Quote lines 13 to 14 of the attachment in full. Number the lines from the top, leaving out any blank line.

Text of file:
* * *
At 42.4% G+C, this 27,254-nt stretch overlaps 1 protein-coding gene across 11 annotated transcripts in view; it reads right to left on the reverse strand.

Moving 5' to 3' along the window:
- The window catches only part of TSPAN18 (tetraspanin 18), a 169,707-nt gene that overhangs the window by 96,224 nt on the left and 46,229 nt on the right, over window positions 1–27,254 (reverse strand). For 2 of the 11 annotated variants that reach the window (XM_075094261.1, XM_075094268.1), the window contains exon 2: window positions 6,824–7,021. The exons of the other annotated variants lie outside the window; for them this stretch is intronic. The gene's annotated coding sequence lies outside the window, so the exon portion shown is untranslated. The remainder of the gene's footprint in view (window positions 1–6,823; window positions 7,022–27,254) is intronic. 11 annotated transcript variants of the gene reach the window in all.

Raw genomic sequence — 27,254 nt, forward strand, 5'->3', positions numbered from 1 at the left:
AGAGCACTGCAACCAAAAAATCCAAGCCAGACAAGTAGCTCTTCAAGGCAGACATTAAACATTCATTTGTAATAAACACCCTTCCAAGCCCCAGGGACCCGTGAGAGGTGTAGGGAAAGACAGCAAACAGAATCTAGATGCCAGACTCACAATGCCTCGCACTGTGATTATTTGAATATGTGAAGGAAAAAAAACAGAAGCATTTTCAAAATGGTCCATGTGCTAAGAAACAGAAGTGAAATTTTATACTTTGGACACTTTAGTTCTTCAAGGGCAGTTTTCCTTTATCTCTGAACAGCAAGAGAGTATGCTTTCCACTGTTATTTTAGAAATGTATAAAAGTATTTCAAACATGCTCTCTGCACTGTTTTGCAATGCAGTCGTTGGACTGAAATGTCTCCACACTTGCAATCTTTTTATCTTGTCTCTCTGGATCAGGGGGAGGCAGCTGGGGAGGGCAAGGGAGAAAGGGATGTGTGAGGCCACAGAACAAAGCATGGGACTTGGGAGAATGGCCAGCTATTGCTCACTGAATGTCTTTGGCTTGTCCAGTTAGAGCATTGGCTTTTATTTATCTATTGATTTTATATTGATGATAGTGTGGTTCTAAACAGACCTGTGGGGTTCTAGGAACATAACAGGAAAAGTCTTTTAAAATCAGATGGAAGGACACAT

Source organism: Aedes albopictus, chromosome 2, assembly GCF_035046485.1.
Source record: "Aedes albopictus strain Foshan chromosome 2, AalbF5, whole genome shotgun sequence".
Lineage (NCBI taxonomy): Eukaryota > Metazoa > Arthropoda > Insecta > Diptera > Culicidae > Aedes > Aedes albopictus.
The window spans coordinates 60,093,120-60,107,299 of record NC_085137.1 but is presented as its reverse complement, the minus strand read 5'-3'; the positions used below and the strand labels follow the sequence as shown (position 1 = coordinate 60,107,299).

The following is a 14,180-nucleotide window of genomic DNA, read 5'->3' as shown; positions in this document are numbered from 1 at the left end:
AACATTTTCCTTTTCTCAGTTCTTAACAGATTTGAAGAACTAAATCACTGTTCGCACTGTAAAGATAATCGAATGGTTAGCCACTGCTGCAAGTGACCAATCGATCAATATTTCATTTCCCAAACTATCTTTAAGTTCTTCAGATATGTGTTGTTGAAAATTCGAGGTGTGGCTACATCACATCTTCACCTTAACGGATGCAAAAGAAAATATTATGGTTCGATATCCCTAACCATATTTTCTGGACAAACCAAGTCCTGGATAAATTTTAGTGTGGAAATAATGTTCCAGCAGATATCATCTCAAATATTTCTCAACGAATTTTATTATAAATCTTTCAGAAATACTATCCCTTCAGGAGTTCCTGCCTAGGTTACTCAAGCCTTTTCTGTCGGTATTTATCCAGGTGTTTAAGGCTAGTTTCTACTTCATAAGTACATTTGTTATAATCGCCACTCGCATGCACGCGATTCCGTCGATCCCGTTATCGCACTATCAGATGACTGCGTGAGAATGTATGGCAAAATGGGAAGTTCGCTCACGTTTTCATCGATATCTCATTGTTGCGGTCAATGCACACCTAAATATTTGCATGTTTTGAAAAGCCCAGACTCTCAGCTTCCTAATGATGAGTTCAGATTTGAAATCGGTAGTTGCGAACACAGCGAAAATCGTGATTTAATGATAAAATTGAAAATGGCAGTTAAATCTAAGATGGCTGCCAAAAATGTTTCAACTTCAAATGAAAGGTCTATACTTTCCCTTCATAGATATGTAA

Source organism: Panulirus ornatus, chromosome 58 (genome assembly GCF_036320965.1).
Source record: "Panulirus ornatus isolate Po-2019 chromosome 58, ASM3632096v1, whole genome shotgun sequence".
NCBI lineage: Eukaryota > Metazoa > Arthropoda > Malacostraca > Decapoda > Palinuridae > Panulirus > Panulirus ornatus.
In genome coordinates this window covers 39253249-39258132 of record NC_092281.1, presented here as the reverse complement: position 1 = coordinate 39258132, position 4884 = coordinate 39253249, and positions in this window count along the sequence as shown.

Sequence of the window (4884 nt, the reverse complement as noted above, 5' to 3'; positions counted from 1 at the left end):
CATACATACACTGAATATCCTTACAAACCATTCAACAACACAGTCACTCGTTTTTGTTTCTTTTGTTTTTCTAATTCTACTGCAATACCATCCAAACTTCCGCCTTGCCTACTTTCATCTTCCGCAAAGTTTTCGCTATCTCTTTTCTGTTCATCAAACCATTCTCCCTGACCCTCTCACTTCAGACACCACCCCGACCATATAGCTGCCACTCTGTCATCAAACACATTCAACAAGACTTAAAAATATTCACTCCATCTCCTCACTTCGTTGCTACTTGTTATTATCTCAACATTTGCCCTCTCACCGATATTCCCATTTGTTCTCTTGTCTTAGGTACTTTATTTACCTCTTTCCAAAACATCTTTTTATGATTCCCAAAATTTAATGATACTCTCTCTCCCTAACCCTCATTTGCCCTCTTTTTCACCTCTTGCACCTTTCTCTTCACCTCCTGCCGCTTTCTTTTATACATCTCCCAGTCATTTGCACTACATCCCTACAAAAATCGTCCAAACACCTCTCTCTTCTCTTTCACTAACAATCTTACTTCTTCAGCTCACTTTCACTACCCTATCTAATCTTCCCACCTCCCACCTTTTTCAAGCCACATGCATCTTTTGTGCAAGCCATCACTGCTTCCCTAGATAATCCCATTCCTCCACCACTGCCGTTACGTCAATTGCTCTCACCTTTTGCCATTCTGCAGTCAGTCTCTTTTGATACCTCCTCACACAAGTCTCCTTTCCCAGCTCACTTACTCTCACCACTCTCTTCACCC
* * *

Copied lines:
Source record: "Panulirus ornatus isolate Po-2019 chromosome 58, ASM3632096v1, whole genome shotgun sequence".
NCBI lineage: Eukaryota > Metazoa > Arthropoda > Malacostraca > Decapoda > Palinuridae > Panulirus > Panulirus ornatus.